However, shifting to animals, in the planetary past, 99.5% of all species have ended in catastrophic extinction. Further, the existence of those extinct species strongly appears not to contribute anything necessary to the evolutionary narrative as a whole. They seem merely to be dead branches on the Tree of Life. Dinosaurs, for instance, existed forty million years. They apparently suffered with great intensity and frequency from infestation by parasites and horrific diseases (see Poinar and Poinar, What Bugged the Dinosaurs?, 2008), and they struggled mightily to survive for millennia -- but for what? The question is important. For one might account for the unexpected amount-proportion of languishing by some animals in biological systems, as described by Paul Draper ("Natural Selection and the Problem of Evil," 2007), by appealing to their God-justifying saintly sacrifice for the good of their own or other species. But the languishing creates the strong appearance that no such good for saint-making exists. The strong appearance is that their suffering is not morally connected to anything but is a function of brutal random futility.
At any rate, in Chapter 8 ("Animal Saints"), Dougherty proposes that God will transport resurrected animals into Purgatory (a resurrection is logically necessary on sentient suffering and theism, 145-46). Dougherty envisions an emissary coming to introduce each animal to its own life story, heard for the first time, evils and all. The animal is thereby given the opportunity to embrace its life on the whole, and if it does, the animal becomes a saint and enters Heaven (151). I will comment on only three of this scenario's numerous aspects.
(1) Animal damnation? Dougherty likens the scenario to the one in The Great Divorce, by C. S. Lewis (151). In Lewis's account, many people refuse to accept their biographies and in effect "damn" themselves. The comparison suggests that the same thing might happen to some animals. The sainthood is conditional: "if they are virtuous," then they will be sainted (153). God calls animals to make "a monumental decision of self-determination," and Dougherty regards being put in that position as a great "benefit" to them (150). Should we imagine God -- after all He will have put animals through -- forcing such a choice on them? The same goes for infants (Dougherty's comparison), who also would have to learn their life-stories this way. Would God force them to make a destiny-determining decision, too, or rather grant unconditional entry into Heaven to all innocents, non-human and human alike?
(2) Continuing identity? In a reply to Dougherty's thesis, Adams ("Deification and Animal Pain," 2013) objects that without "pre-mortem" personhood, or memory, the stories could not carry over into the post mortem realm in a way that animals could identify with. He replies: her objection seems worried only about particular occurrences of suffering, whereas he has global kinds of suffering in mind -- suffering of the sort that could happen is a world like ours (150). But either way, the stories of suffering would be secondhand and too abstract to be personalized and internalized as they would be for grown humans. And if not, it's hard to see how they could be the basis for the "monumental decision" in view.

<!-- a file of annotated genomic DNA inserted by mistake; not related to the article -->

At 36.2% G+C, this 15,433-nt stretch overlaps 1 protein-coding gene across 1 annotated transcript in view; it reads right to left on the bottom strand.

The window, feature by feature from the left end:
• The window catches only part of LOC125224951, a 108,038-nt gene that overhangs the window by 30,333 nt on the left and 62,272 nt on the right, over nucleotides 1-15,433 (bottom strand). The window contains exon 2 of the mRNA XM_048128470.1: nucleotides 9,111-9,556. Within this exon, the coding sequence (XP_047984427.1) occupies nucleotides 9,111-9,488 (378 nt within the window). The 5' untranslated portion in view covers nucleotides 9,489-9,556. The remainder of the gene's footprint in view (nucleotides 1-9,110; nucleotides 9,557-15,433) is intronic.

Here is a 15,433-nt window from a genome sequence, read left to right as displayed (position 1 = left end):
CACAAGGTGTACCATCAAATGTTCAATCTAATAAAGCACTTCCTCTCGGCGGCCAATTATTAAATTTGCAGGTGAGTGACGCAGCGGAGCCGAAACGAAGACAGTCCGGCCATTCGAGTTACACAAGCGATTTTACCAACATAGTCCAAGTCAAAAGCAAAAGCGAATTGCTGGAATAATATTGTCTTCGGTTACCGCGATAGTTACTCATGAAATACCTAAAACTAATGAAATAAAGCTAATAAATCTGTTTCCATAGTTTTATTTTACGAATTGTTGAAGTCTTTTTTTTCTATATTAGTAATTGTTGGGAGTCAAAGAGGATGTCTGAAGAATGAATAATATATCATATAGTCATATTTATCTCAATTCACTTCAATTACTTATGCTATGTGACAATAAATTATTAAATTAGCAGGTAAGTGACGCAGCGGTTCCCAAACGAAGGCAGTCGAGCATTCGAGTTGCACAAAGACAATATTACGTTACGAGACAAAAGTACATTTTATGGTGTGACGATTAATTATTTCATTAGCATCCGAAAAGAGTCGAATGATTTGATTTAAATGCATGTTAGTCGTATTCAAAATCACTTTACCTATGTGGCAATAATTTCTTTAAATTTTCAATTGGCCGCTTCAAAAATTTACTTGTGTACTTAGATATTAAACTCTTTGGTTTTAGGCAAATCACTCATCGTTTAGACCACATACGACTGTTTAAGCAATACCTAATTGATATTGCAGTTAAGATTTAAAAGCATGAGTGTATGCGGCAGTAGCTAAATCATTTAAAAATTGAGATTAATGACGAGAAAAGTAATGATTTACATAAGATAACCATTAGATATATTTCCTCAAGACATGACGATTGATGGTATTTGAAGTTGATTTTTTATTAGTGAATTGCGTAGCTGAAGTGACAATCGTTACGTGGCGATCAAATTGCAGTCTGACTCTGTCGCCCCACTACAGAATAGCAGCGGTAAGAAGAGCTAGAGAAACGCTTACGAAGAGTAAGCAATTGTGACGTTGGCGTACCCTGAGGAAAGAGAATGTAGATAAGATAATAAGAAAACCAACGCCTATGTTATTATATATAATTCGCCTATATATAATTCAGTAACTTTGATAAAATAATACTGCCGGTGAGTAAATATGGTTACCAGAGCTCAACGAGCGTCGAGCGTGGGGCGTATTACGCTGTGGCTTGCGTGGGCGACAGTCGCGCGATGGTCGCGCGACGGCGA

On another level of identity, Dougherty does not discuss the vexing question of how predators could become non-predatory and still be themselves. Interaction with Southgate on animals and Heaven would have been a good way of engaging this question: how will the wolf lie down with the lamb and still be a wolf?
(3) Evils defeated? The accepted Chisholmian requirement is the defeat of evil. Chisholm and Adams see it as a matter of an incommensurately valuable, evil-integrating whole that victims will acknowledge as the result of God's goodness to them. Dougherty approves the criterion, and I think he's right to do so. But I came away wondering what exactly that incommensurately great whole is envisioned to be. Animals "played their role in the drama," they were "of use to God and fellow creatures," and theirs was a role "pertaining to the whole community of which the organism is a part" (150). But going back to the Darwinian context, we wonder how infestation of dinosaurs by parasites and by epidemic debilitating diseases, for instance, is connected in a saint-making" sense to a whole community whose great goodness defeats the evils endured. It strongly appears that there is none.
I am not suggesting that anyone has good answers to such questions, but Chisholm's criterion for a successful theodicy does force one to face them, at any rate.